“Passing the Fair Share Amendment would make a meaningful step toward racial equity in our community by directly supporting the families who need it the most,” said Natalia Restrepo, Civic Engagement Coordinator for La Colaborativa and a mother of 2 from Chelsea. “This amendment will not only have a direct impact on the wellbeing of our community today, but will pay dividends for years to come by giving our families the tools and support they need to make meaningful progress in their lives. From the roads that bring our families to work to the schools that nurture our children, the Fair Share Amendment offers an immediate opportunity to build the capacity of the Chelsea community to continue to grow and thrive.”

“I am delighted the SJC saw through the plaintiffs' flimsy argument and removed the last roadblock to putting this important measure on the ballot. It's been a long time coming!,” said Jeanne Kempthorne, chair of the Berkshires Fair Share Committee and member of the leadership of Progressive Democrats of Massachusetts. “Cities and towns from Williamstown to Lee in the Berkshires have endorsed the Fair Share Amendment because voters know how much we need this funding to improve public education, repair roads and bridges, and make sustained investments in public transit. And they know that in a commonwealth, those that have more should contribute more.”

“Mass-Care: the Massachusetts Campaign for Single Payer Health Care supports the Fair Share for Massachusetts campaign’s historic thrust to make multimillionaires pay taxes at a higher rate for education and transportation,” said Jon Weissman, Co-Chair of Mass-Care. “The people are the source of those multimillions and the people should share in them.”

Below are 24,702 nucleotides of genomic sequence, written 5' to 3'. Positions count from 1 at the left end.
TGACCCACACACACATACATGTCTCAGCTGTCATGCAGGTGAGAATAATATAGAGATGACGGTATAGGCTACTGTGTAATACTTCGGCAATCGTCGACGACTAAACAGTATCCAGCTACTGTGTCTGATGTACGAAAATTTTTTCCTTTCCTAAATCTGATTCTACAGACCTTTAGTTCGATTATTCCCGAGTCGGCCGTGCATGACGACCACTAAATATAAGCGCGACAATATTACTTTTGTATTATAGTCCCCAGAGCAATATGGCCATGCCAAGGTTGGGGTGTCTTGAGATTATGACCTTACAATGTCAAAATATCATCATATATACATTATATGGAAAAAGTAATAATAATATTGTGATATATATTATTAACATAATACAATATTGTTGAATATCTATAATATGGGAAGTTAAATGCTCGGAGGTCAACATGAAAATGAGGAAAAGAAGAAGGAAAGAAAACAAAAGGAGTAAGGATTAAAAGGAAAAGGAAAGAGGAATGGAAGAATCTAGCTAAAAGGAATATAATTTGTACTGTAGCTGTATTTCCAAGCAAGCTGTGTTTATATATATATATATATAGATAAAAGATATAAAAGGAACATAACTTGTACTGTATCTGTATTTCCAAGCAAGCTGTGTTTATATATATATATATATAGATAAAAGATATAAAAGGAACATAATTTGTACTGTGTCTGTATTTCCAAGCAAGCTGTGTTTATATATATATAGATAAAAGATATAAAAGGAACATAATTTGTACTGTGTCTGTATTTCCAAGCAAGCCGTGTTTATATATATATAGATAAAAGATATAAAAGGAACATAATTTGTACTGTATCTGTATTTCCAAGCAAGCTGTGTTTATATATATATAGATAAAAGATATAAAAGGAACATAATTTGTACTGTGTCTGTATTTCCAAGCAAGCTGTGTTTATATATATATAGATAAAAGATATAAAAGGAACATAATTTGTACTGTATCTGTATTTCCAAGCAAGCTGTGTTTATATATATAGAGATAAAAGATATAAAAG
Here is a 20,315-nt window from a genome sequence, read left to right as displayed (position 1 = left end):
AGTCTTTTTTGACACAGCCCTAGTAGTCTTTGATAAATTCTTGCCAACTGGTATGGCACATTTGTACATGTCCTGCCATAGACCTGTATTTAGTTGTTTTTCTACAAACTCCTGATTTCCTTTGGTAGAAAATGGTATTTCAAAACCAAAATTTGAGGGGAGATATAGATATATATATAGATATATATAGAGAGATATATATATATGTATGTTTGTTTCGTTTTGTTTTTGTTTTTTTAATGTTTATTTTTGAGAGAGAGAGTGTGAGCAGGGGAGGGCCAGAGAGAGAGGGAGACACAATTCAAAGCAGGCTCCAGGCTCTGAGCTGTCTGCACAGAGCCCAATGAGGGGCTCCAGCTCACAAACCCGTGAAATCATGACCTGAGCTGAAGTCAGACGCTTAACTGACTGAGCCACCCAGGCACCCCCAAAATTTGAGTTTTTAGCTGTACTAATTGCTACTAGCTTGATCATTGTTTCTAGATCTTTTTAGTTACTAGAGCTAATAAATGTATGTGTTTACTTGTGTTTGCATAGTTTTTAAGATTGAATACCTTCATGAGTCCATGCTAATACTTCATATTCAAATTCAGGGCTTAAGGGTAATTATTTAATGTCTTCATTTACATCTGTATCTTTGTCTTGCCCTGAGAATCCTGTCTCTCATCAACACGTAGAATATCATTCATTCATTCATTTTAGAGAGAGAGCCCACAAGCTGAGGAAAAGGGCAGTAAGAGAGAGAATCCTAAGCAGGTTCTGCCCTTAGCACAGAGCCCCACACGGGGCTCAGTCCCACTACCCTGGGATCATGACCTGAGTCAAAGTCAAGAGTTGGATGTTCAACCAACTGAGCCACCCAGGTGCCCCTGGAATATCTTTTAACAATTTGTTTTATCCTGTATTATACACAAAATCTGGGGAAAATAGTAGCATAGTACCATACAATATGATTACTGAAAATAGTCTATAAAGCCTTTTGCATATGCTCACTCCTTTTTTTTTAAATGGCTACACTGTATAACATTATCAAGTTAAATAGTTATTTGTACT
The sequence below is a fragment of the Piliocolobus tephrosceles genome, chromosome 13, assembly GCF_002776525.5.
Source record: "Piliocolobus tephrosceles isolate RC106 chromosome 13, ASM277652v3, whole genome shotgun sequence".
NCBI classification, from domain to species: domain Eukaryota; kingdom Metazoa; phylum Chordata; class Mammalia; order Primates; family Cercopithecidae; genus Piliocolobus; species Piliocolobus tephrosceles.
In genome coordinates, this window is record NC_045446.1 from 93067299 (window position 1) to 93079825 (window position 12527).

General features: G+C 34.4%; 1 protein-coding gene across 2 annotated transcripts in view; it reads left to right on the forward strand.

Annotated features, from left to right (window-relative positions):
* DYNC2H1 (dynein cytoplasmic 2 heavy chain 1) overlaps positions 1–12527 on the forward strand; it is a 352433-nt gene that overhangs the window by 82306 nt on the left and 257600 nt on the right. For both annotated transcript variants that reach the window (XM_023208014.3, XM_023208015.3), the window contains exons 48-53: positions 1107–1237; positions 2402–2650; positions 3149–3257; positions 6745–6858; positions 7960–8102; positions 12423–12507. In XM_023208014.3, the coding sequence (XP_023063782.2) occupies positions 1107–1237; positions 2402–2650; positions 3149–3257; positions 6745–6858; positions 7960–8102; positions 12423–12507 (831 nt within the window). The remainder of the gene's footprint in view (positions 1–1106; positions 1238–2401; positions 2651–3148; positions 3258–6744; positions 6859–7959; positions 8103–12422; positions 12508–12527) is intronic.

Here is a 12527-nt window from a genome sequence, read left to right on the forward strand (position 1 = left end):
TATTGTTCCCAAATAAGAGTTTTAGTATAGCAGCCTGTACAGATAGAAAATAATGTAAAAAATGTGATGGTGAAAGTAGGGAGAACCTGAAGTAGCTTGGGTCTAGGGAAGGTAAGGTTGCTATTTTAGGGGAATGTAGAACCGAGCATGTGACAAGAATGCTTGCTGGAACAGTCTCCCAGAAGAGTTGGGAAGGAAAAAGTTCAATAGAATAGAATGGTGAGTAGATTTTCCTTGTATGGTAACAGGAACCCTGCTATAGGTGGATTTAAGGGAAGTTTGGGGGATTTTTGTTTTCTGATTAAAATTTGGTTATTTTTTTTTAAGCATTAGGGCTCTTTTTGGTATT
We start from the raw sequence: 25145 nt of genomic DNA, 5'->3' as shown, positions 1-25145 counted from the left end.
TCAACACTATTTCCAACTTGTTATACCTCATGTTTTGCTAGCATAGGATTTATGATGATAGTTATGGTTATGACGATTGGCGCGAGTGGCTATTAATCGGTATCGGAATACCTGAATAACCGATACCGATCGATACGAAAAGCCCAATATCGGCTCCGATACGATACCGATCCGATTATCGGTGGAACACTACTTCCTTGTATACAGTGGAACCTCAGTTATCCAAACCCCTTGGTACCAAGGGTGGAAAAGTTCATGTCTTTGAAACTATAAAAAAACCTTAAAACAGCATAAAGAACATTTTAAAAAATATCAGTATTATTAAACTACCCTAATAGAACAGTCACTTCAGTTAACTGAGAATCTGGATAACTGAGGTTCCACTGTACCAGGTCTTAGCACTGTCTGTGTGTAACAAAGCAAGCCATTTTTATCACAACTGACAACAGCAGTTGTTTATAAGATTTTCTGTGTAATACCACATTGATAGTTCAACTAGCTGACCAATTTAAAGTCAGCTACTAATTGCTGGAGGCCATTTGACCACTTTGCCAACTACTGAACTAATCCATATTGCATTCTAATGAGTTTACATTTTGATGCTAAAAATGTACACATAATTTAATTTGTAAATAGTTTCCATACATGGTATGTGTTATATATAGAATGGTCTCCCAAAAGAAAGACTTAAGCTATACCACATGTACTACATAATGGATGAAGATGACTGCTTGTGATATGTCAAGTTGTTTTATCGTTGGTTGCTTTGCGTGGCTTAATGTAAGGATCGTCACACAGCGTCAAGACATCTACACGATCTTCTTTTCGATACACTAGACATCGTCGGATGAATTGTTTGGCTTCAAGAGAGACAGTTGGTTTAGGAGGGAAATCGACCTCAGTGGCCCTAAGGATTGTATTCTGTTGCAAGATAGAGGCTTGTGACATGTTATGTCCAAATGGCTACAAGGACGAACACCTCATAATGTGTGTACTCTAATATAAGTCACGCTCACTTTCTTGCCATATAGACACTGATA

“Progressive WROX/ROZ is a proud supporter of the Fair Share Amendment,” said Nina Lev of Progressive WROX/ROZ. “We have been talking to our neighbors at the farmers' market and other community events and finding widespread support for this plan to use taxes from those who have done extremely well in the current economy to fund education and transportation. Both are in need of funding and contribute greatly to the quality of life for all Massachusetts residents.”

The community organizing groups join more than 215 organizations and thousands of activists across the state who are working together to win the Fair Share Amendment on the ballot. After years of grassroots advocacy, the state Legislature voted in June 2021 to place the Fair Share Amendment on the November 2022 statewide ballot, where it is now set to be decided on by the voters.

The full list of endorsing community organizing groups is below, and a full list of all the organizations that have endorsed the Fair Share Amendment is available at fairsharema.com/endorsements.